Each day we discovered a new batch of graffiti, with names of ancient inhabitants of Lyon, men, women and children, with more or less skillful handwriting. The work was demanding, involving lifting boxes, working in a dusty environment and concentrating for long periods of time on a repetitive task. But the rushes of adrenaline and the excitement of all the new discoveries made it all worthwhile and, along with the good-spirited and enthusiastic team, created a relaxed and happy atmosphere.
This experience was also an opportunity to share our archaeological knowledge with the team. It happened that two of the volunteers, Marie Blot and Romain Deparpe, were also pottery specialists, and they taught others – especially the students – how to produce archaeological drawings of pottery.
However, Marie and Romain were not the only ones who had something to share with the rest of the team. Monique shared her recipe of Gallo-roman bread by Caton, Michelle her recipe of quiche Lorraine (a French specialty) and Valentine shared her uncle’s awesome cake. As you can tell, French people love to find any opportunities to enjoy a good meal together!
Overall, it was a satisfying experience both intellectually gastronomically (everyone must have gained a kilo or two!). In total, the team ‘unearthed’ more than 900 graffiti. That is 840 new graffiti that can now be added to the 60 graffiti last published by A. Allmer and P. Dissar in 1892, the only publication to pay significant attention to the graffiti corpus of ancient Lyon. But the fact that this 128 year-old publication existed at all was a pleasant surprise, as few French museums have shown an interest in these kinds of objects. Given that these archives and this area of research had remained largely unexplored for over a century meant that, at the start of the project we had little idea of what to expect, so finding such a large number of unpublished graffiti was particularly satisfying and, dare I say, quite a relief!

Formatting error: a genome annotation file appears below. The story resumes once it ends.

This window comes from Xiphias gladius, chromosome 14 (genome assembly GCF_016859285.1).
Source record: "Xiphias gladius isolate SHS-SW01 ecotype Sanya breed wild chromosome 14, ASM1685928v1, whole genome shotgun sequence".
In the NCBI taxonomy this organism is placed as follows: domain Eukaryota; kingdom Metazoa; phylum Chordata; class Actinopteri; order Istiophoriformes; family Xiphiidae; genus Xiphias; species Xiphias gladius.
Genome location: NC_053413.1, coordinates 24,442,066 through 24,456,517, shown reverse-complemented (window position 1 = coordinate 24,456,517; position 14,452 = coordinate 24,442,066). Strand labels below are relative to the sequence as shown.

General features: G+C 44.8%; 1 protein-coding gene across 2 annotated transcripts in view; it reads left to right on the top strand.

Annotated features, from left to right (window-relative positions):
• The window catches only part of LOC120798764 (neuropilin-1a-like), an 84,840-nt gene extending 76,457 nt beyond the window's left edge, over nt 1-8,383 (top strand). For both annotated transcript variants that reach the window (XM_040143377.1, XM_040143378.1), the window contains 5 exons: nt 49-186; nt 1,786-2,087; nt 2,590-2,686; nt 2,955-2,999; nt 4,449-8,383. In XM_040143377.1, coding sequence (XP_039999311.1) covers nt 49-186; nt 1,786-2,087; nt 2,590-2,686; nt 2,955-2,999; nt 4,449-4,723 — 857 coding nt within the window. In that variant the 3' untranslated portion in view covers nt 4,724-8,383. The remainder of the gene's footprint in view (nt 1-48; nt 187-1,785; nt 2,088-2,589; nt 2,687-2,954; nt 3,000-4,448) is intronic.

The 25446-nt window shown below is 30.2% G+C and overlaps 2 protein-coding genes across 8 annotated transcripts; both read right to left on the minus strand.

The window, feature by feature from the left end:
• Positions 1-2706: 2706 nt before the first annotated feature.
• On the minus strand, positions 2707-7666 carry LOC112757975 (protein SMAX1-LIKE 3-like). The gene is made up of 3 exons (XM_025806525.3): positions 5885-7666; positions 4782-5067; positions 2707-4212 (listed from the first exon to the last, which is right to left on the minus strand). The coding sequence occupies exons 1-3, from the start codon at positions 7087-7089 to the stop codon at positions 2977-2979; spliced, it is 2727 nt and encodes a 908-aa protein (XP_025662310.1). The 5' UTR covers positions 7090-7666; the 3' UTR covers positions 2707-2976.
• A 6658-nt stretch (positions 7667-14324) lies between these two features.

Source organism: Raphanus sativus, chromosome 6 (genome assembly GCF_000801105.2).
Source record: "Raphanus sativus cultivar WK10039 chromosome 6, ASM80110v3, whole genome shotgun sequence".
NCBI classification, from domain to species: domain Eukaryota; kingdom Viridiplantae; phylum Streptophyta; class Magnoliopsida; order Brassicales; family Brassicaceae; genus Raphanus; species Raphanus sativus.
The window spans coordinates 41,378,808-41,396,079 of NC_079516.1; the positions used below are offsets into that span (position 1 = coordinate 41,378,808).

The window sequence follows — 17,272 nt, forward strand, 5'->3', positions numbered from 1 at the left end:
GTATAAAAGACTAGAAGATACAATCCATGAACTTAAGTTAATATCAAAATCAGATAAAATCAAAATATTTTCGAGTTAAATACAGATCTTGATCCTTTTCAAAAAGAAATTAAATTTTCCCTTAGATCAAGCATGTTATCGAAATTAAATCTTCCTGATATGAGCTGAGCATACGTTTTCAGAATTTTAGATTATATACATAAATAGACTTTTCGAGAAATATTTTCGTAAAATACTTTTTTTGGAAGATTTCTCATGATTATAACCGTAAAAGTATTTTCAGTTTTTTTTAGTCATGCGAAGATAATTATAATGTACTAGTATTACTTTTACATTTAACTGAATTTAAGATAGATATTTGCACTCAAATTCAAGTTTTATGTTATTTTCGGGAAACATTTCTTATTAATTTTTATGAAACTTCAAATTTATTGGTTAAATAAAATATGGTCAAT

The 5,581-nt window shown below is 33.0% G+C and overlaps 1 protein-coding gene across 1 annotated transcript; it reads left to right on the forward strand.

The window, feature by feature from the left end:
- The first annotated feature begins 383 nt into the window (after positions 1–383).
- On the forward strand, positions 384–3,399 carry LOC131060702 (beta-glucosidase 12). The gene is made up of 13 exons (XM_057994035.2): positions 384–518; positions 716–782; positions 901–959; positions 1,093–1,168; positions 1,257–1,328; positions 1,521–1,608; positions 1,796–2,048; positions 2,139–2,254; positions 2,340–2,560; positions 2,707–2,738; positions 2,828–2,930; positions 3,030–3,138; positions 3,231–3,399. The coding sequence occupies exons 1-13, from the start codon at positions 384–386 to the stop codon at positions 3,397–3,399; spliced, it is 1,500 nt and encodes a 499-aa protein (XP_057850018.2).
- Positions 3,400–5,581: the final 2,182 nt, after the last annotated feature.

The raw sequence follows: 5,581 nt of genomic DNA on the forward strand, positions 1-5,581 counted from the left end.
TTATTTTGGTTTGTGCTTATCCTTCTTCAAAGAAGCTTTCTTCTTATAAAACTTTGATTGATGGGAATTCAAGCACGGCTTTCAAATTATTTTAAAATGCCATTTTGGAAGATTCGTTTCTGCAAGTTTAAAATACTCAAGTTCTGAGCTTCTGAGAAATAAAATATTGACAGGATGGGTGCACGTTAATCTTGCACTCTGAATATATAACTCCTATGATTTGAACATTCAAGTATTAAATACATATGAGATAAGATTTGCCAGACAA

Since completing the work in the archives last autumn, the work that followed mainly consisted of drawing, photographing and recording all the graffiti found and uploading all the information to a database. As this work takes a huge amount of time, students and volunteers have continued to help. To date, Dominique Durieux has, on her own, drawn more than 495 graffiti. That is a considerable help that she generously brings to the project, even during the C-19 lockdown.
We still have much to learn as we parse, archive and analyze the evidence we’ve uncovered to determine what these fragments of writing, found all across the city, can tell us about the ancient inhabitants of Lyon. Furthermore, despite the enormous effort this summer to sort through the Lugdunum Museum archives, a large number of crates containing archeological material from various excavations around Lyon remains unsearched. To cover the whole city, our research will have to be extended to the other archives of Lyon. Monique L. has encouraged us to ‘Carry on, don’t give up!’ and we will, as long as we can secure funding and enlist great volunteers. To all, a huge ‘Thank you!’. Without your help, I would still be working in the museum’s archive as I write to you… or perhaps, in these peculiar times, not. To my friends, colleagues and readers, I wish you all the best during lockdown. Stay safe!
My work year began in full force in early January in Washington, DC, where I represented the LatinNow team at the Society for Classical Studies Annual Meeting and Conference, followed by the North American Congress for Greek and Latin Epigraphy. Apart from dramatic landscapes and superb museums, DC proved to be an appropriate meeting place for epigraphers with its numerous monumental inscriptions all over town.